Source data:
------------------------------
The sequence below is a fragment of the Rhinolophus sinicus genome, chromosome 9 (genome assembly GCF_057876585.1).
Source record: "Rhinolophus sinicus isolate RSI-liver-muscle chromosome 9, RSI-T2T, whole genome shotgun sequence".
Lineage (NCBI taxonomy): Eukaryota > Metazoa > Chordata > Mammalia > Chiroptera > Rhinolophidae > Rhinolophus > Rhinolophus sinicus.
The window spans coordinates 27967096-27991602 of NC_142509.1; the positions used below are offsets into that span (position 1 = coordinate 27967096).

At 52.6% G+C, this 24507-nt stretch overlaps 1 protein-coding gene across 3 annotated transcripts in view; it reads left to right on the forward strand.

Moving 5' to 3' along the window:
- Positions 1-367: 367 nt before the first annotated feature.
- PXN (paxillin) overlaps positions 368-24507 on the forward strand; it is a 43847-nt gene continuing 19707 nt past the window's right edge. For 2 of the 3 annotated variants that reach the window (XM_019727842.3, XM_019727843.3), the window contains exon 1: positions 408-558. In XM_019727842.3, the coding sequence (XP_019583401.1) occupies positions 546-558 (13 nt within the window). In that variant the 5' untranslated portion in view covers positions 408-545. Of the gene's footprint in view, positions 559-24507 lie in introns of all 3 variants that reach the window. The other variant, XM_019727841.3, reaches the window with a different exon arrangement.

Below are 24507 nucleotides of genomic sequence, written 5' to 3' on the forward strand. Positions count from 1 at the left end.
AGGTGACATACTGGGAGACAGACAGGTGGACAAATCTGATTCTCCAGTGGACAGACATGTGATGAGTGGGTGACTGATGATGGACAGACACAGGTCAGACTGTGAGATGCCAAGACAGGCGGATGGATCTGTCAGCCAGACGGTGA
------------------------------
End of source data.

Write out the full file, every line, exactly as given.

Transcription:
The sequence below is a fragment of the Rhinolophus sinicus genome, chromosome 9 (genome assembly GCF_057876585.1).
Source record: "Rhinolophus sinicus isolate RSI-liver-muscle chromosome 9, RSI-T2T, whole genome shotgun sequence".
Lineage (NCBI taxonomy): Eukaryota > Metazoa > Chordata > Mammalia > Chiroptera > Rhinolophidae > Rhinolophus > Rhinolophus sinicus.
The window spans coordinates 27967096-27991602 of NC_142509.1; the positions used below are offsets into that span (position 1 = coordinate 27967096).

At 52.6% G+C, this 24507-nt stretch overlaps 1 protein-coding gene across 3 annotated transcripts in view; it reads left to right on the forward strand.

Moving 5' to 3' along the window:
- Positions 1-367: 367 nt before the first annotated feature.
- PXN (paxillin) overlaps positions 368-24507 on the forward strand; it is a 43847-nt gene continuing 19707 nt past the window's right edge. For 2 of the 3 annotated variants that reach the window (XM_019727842.3, XM_019727843.3), the window contains exon 1: positions 408-558. In XM_019727842.3, the coding sequence (XP_019583401.1) occupies positions 546-558 (13 nt within the window). In that variant the 5' untranslated portion in view covers positions 408-545. Of the gene's footprint in view, positions 559-24507 lie in introns of all 3 variants that reach the window. The other variant, XM_019727841.3, reaches the window with a different exon arrangement.

Below are 24507 nucleotides of genomic sequence, written 5' to 3' on the forward strand. Positions count from 1 at the left end.
AGGTGACATACTGGGAGACAGACAGGTGGACAAATCTGATTCTCCAGTGGACAGACATGTGATGAGTGGGTGACTGATGATGGACAGACACAGGTCAGACTGTGAGATGCCAAGACAGGCGGATGGATCTGTCAGCCAGACGGTGA